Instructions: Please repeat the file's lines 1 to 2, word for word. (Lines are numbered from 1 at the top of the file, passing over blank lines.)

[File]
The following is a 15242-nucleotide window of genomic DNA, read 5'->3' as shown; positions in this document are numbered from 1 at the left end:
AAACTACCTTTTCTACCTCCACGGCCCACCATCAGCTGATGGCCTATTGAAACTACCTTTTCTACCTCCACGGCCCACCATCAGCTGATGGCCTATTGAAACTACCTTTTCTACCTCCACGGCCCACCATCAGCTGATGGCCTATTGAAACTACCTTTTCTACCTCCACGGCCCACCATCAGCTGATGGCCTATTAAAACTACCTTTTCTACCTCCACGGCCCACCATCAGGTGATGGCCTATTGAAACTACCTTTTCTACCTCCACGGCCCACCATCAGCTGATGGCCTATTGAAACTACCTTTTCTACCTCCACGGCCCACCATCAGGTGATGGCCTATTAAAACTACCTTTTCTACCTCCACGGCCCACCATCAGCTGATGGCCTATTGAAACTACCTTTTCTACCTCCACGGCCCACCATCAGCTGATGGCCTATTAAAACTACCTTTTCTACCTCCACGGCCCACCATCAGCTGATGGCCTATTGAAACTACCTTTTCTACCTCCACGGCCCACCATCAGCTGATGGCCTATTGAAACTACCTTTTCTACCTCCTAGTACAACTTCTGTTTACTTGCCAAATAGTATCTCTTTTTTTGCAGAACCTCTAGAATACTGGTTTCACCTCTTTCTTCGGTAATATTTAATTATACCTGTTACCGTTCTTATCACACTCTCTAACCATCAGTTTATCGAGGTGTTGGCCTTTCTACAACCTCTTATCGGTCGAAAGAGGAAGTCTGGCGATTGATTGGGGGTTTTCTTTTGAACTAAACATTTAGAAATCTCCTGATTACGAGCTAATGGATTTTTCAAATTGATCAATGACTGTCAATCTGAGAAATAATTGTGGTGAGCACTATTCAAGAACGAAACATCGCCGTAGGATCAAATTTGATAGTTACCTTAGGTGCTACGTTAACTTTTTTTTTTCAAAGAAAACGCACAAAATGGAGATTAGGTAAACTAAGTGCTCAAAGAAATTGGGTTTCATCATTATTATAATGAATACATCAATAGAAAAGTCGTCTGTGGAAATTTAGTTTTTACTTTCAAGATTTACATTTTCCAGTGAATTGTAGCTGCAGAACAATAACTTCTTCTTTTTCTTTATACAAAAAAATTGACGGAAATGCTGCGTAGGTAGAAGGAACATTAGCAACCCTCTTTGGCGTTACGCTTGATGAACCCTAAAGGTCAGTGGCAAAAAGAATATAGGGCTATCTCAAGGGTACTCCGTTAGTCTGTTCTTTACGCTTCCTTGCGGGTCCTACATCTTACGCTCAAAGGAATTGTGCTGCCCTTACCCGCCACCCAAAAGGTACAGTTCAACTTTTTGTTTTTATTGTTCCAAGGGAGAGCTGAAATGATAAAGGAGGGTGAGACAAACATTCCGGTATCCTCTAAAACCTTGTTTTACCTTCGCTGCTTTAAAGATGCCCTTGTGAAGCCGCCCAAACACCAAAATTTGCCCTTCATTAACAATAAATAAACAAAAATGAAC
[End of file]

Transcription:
The following is a 15242-nucleotide window of genomic DNA, read 5'->3' as shown; positions in this document are numbered from 1 at the left end:
AAACTACCTTTTCTACCTCCACGGCCCACCATCAGCTGATGGCCTATTGAAACTACCTTTTCTACCTCCACGGCCCACCATCAGCTGATGGCCTATTGAAACTACCTTTTCTACCTCCACGGCCCACCATCAGCTGATGGCCTATTGAAACTACCTTTTCTACCTCCACGGCCCACCATCAGCTGATGGCCTATTAAAACTACCTTTTCTACCTCCACGGCCCACCATCAGGTGATGGCCTATTGAAACTACCTTTTCTACCTCCACGGCCCACCATCAGCTGATGGCCTATTGAAACTACCTTTTCTACCTCCACGGCCCACCATCAGGTGATGGCCTATTAAAACTACCTTTTCTACCTCCACGGCCCACCATCAGCTGATGGCCTATTGAAACTACCTTTTCTACCTCCACGGCCCACCATCAGCTGATGGCCTATTAAAACTACCTTTTCTACCTCCACGGCCCACCATCAGCTGATGGCCTATTGAAACTACCTTTTCTACCTCCACGGCCCACCATCAGCTGATGGCCTATTGAAACTACCTTTTCTACCTCCTAGTACAACTTCTGTTTACTTGCCAAATAGTATCTCTTTTTTTGCAGAACCTCTAGAATACTGGTTTCACCTCTTTCTTCGGTAATATTTAATTATACCTGTTACCGTTCTTATCACACTCTCTAACCATCAGTTTATCGAGGTGTTGGCCTTTCTACAACCTCTTATCGGTCGAAAGAGGAAGTCTGGCGATTGATTGGGGGTTTTCTTTTGAACTAAACATTTAGAAATCTCCTGATTACGAGCTAATGGATTTTTCAAATTGATCAATGACTGTCAATCTGAGAAATAATTGTGGTGAGCACTATTCAAGAACGAAACATCGCCGTAGGATCAAATTTGATAGTTACCTTAGGTGCTACGTTAACTTTTTTTTTTCAAAGAAAACGCACAAAATGGAGATTAGGTAAACTAAGTGCTCAAAGAAATTGGGTTTCATCATTATTATAATGAATACATCAATAGAAAAGTCGTCTGTGGAAATTTAGTTTTTACTTTCAAGATTTACATTTTCCAGTGAATTGTAGCTGCAGAACAATAACTTCTTCTTTTTCTTTATACAAAAAAATTGACGGAAATGCTGCGTAGGTAGAAGGAACATTAGCAACCCTCTTTGGCGTTACGCTTGATGAACCCTAAAGGTCAGTGGCAAAAAGAATATAGGGCTATCTCAAGGGTACTCCGTTAGTCTGTTCTTTACGCTTCCTTGCGGGTCCTACATCTTACGCTCAAAGGAATTGTGCTGCCCTTACCCGCCACCCAAAAGGTACAGTTCAACTTTTTGTTTTTATTGTTCCAAGGGAGAGCTGAAATGATAAAGGAGGGTGAGACAAACATTCCGGTATCCTCTAAAACCTTGTTTTACCTTCGCTGCTTTAAAGATGCCCTTGTGAAGCCGCCCAAACACCAAAATTTGCCCTTCATTAACAATAAATAAACAAAAATGAAC